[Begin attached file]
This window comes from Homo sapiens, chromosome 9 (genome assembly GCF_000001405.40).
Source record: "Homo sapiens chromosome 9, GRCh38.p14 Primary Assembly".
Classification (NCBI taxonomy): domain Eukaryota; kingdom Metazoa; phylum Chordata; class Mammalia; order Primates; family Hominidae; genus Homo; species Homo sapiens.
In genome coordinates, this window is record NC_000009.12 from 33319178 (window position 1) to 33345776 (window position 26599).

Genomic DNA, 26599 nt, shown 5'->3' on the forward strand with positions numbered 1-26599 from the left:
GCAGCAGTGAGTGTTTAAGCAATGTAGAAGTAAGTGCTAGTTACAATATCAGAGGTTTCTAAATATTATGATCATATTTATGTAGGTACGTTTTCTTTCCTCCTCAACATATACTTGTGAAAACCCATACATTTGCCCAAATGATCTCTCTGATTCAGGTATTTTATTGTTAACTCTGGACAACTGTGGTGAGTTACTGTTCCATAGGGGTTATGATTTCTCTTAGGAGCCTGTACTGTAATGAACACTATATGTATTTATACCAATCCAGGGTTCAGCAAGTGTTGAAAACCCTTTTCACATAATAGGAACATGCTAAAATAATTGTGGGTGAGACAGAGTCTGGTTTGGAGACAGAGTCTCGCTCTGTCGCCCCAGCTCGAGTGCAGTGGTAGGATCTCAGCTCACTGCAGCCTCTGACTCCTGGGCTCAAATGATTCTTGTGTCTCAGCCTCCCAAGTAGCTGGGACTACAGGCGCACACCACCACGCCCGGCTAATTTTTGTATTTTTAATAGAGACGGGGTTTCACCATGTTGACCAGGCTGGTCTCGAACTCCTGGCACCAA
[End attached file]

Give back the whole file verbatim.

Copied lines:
This window comes from Homo sapiens, chromosome 9 (genome assembly GCF_000001405.40).
Source record: "Homo sapiens chromosome 9, GRCh38.p14 Primary Assembly".
Classification (NCBI taxonomy): domain Eukaryota; kingdom Metazoa; phylum Chordata; class Mammalia; order Primates; family Hominidae; genus Homo; species Homo sapiens.
In genome coordinates, this window is record NC_000009.12 from 33319178 (window position 1) to 33345776 (window position 26599).

Genomic DNA, 26599 nt, shown 5'->3' on the forward strand with positions numbered 1-26599 from the left:
GCAGCAGTGAGTGTTTAAGCAATGTAGAAGTAAGTGCTAGTTACAATATCAGAGGTTTCTAAATATTATGATCATATTTATGTAGGTACGTTTTCTTTCCTCCTCAACATATACTTGTGAAAACCCATACATTTGCCCAAATGATCTCTCTGATTCAGGTATTTTATTGTTAACTCTGGACAACTGTGGTGAGTTACTGTTCCATAGGGGTTATGATTTCTCTTAGGAGCCTGTACTGTAATGAACACTATATGTATTTATACCAATCCAGGGTTCAGCAAGTGTTGAAAACCCTTTTCACATAATAGGAACATGCTAAAATAATTGTGGGTGAGACAGAGTCTGGTTTGGAGACAGAGTCTCGCTCTGTCGCCCCAGCTCGAGTGCAGTGGTAGGATCTCAGCTCACTGCAGCCTCTGACTCCTGGGCTCAAATGATTCTTGTGTCTCAGCCTCCCAAGTAGCTGGGACTACAGGCGCACACCACCACGCCCGGCTAATTTTTGTATTTTTAATAGAGACGGGGTTTCACCATGTTGACCAGGCTGGTCTCGAACTCCTGGCACCAA